The Secret World of Celebrity Blackmail

Miss New Jersey receives a second blackmail package.

January 8, 2009, 12:22 AM

July 9, 2007 — -- She's only been wearing her Miss New Jersey tiara for about a month, but already Amy Polumbo has been initiated into the world of celebrity blackmail.

Polumbo said last week that someone has threatened to reveal some of her personal photos unless she stepped down as Miss New Jersey by Friday. Polumbo refused, and the photos have still not been made public.

Last week Polumbo, her family and officials in the Miss New Jersey Education Foundation received packages with captioned pictures of her and friends that she may have posted years ago on a social networking site, along with a demand that she resign by Friday.

At a press conference Friday, Polumbo's lawyer, Anthony Caruso, said the beauty queen was more troubled by the "disgusting" captions that he said would make one look at the pictures "in an entirely different light" than the images themselves, The Associated Press reported.

Caruso told The Associated Press that the 22-year-old pageant star received a second package Saturday, with a threatening letter and what may be new photographs of Polumbo.

Caruso did not immediately return calls from ABC News.

Celebrity publicists and damage-control experts say most people in the public eye -- from the biggest stars to the lesser known like Polumbo -- are regularly threatened and hit up for cash.

"I don't know any celebrity in America that isn't shaken down for money, blackmailed, extorted -- whether they are male, female, gay, straight, young, old," said celebrity publicist Michael Levine, who has represented stars like Barbra Streisand, Michael Jackson and Michael J. Fox.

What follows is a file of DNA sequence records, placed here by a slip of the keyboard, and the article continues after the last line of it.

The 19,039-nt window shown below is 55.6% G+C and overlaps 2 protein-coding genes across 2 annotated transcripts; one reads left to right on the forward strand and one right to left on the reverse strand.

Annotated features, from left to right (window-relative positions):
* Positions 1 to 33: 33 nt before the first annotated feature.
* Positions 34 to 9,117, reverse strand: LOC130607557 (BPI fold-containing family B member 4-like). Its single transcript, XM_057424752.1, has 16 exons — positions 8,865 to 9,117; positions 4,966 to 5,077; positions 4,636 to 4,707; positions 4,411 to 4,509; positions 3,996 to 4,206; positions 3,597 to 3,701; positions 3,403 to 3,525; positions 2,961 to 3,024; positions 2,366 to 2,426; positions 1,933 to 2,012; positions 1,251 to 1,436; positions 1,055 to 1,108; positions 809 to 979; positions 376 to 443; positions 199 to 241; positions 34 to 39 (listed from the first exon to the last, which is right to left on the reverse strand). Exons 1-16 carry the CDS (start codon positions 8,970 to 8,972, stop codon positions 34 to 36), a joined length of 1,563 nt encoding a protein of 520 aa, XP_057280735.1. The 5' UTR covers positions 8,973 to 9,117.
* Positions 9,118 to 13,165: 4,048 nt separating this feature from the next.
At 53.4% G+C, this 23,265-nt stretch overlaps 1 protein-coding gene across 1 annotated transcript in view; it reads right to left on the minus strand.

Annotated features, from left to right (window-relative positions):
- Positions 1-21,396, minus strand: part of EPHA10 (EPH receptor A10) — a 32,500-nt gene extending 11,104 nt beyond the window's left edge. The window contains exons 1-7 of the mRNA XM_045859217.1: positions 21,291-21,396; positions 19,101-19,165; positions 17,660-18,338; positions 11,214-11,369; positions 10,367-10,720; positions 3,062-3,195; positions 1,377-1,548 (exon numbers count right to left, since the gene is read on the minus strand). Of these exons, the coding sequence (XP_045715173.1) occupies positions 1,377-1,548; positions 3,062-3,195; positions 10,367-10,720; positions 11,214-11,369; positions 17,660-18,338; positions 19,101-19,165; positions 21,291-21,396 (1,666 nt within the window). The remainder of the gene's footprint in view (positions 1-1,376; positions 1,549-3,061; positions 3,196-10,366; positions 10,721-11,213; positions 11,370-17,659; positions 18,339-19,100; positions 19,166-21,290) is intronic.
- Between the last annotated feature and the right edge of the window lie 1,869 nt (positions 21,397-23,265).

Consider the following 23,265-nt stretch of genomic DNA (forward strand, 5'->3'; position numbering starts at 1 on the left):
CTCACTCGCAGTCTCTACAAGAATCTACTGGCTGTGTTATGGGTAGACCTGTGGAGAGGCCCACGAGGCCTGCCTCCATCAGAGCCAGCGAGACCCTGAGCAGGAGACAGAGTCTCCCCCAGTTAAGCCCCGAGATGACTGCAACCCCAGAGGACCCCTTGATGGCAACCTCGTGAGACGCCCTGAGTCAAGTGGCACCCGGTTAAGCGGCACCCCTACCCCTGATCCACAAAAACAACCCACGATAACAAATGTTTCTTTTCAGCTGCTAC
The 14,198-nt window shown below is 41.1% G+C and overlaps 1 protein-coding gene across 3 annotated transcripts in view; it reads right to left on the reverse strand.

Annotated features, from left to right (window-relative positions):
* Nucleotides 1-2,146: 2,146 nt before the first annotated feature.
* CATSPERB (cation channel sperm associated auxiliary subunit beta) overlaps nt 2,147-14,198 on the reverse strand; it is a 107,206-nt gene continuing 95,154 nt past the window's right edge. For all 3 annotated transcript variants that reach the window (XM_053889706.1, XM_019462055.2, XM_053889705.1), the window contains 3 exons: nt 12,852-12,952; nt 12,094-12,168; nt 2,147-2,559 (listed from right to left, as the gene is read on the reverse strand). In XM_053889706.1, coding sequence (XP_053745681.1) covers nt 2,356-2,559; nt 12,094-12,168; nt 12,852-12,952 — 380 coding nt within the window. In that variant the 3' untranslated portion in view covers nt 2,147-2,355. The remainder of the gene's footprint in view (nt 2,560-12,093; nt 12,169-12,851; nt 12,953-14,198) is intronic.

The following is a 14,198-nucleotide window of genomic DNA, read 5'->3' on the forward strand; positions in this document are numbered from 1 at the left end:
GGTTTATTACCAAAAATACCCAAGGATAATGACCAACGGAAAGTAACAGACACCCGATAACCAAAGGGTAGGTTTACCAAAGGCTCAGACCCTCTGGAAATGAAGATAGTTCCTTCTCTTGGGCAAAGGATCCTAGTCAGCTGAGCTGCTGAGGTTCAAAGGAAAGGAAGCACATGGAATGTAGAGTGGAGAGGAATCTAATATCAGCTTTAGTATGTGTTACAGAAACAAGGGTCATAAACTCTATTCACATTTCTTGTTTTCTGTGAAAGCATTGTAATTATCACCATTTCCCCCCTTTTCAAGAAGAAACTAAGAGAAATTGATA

The packages sent to Polumbo appear to fit what law enforcement veterans say is a typical pattern in blackmail cases -- a series of escalating threats.

But law enforcement, publicists, security experts and the celebrities themselves differ about the best way to deal with these potentially compromising situations. The solutions vary according to who is being threatened and who is doing the threatening.

Some legal experts say that law enforcement and private investigators should be the first contacts when taking action against blackmail, and that it's better never to give in to a blackmailer's demands.

But to many celebrity publicists, blackmail damage control means dealing with the issue without bringing in outsiders. In a profession where image is everything, the costs of preserving one's reputation often makes the payoff a no-brainer, they say. Giving in to a blackmailer's demands may be the best way to ensure privacy.

"A lot of them settle and pay off the blackmailer because it's just not worth it to fight," said Levine.

The 22-year-old Polumbo's victory in the Miss New Jersey competition last month qualified her for the next Miss America competition -- and has raised her profile as a potential target.

"My guess is that this perpetrator is a female teenager who is frustrated, annoyed and angry, and is trying to gain power or a sense of worth by deflating Polumbo's image or projection of beauty," said Charles Figley, who has consulted celebrities and their families as the director of Psychosocial Stress Research Program at Florida State University.

Evaluating the proper course of action in a case like Polumbo's, experts say, is especially tricky because alleged blackmail falls into a legal gray area.